Objective: To determine the risk of prolonged opioid use in patients receiving tramadol compared with other short acting opioids.
Design: Observational study of administrative claims data.
Setting: United States commercial and Medicare Advantage insurance claims (OptumLabs Data Warehouse) January 1, 2009 through June 30, 2018.
Participants: Opioid-naive patients undergoing elective surgery.
Main outcome measure: Risk of persistent opioid use after discharge for patients treated with tramadol alone compared with other short acting opioids, using three commonly used definitions of prolonged opioid use from the literature: additional opioid use (defined as at least one opioid fill 90-180 days after surgery); persistent opioid use (any span of opioid use starting in the 180 days after surgery and lasting ≥90 days); and CONSORT definition (an opioid use episode starting in the 180 days after surgery that spans ≥90 days and includes either ≥10 opioid fills or ≥120 days' supply of opioids).
Results: Of 444 764 patients who met the inclusion criteria, 357 884 filled a discharge prescription for one or more opioids associated with one of 20 included operations. The most commonly prescribed post-surgery opioid was hydrocodone (53.0% of those filling a single opioid), followed by short acting oxycodone (37.5%) and tramadol (4.0%). The unadjusted risk of prolonged opioid use after surgery was 7.1% (n=31 431) with additional opioid use, 1.0% (n=4457) with persistent opioid use, and 0.5% (n=2027) meeting the CONSORT definition. Receipt of tramadol alone was associated with a 6% increase in the risk of additional opioid use relative to people receiving other short acting opioids (incidence rate ratio 95% confidence interval 1.00 to 1.13; risk difference 0.5 percentage points; P=0.049), 47% increase in the adjusted risk of persistent opioid use (1.25 to 1.69; 0.5 percentage points; P<0.001), and 41% increase in the adjusted risk of a CONSORT chronic opioid use episode (1.08 to 1.75; 0.2 percentage points; P=0.013).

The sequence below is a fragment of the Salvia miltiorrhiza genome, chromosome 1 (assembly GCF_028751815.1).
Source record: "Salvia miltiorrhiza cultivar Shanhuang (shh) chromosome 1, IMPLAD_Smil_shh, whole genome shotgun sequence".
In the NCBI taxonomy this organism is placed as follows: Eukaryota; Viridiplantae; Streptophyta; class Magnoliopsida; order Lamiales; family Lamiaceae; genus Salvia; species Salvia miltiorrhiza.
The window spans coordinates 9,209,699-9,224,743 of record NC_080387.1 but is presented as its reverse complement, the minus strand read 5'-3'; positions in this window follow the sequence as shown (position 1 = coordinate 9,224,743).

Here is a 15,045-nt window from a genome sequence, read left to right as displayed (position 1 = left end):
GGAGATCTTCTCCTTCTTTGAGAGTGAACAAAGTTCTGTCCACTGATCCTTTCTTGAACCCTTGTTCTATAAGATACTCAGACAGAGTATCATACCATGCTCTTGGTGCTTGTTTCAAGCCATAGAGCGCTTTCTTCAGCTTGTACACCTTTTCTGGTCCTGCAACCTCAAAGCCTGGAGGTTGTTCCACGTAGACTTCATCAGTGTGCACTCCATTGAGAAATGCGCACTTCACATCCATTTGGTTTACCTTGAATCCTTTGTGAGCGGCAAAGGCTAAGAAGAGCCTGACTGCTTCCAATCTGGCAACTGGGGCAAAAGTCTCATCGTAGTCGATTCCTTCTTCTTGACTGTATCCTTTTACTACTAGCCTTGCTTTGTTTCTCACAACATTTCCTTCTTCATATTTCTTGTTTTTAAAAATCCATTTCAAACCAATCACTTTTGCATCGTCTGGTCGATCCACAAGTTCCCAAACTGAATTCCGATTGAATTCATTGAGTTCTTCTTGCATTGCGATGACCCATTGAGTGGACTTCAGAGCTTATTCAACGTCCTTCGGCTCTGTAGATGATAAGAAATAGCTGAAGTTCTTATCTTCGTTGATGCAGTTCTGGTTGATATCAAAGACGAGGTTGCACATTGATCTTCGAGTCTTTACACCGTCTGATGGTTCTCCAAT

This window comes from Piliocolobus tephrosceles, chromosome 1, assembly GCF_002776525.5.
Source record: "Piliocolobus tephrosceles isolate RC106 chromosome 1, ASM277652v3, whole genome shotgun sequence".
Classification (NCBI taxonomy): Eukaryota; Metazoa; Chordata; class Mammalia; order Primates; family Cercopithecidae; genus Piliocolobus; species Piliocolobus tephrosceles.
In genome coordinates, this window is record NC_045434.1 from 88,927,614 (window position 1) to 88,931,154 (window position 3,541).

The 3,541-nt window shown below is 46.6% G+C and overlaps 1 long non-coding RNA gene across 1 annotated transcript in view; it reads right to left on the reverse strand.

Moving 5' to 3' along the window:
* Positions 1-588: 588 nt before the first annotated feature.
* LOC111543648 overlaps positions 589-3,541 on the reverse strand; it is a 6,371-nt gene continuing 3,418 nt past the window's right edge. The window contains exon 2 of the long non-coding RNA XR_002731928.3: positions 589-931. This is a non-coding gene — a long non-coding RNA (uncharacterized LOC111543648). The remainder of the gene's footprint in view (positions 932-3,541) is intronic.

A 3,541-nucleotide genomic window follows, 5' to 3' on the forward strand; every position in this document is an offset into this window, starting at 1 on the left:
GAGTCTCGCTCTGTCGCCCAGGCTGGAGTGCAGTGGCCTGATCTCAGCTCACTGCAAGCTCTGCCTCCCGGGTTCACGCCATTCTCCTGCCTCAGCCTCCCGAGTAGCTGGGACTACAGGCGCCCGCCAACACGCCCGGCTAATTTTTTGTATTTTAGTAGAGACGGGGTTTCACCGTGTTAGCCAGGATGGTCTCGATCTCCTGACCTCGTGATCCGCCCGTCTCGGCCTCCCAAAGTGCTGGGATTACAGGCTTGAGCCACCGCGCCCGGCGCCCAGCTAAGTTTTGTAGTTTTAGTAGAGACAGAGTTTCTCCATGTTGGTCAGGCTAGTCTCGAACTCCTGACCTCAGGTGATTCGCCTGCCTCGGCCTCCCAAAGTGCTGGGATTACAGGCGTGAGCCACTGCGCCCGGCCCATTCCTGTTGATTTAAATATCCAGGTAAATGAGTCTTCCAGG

Conclusions: People receiving tramadol alone after surgery had similar to somewhat higher risks of prolonged opioid use compared with those receiving other short acting opioids. Federal governing bodies should consider reclassifying tramadol, and providers should use as much caution when prescribing tramadol in the setting of acute pain as for other short acting opioids.
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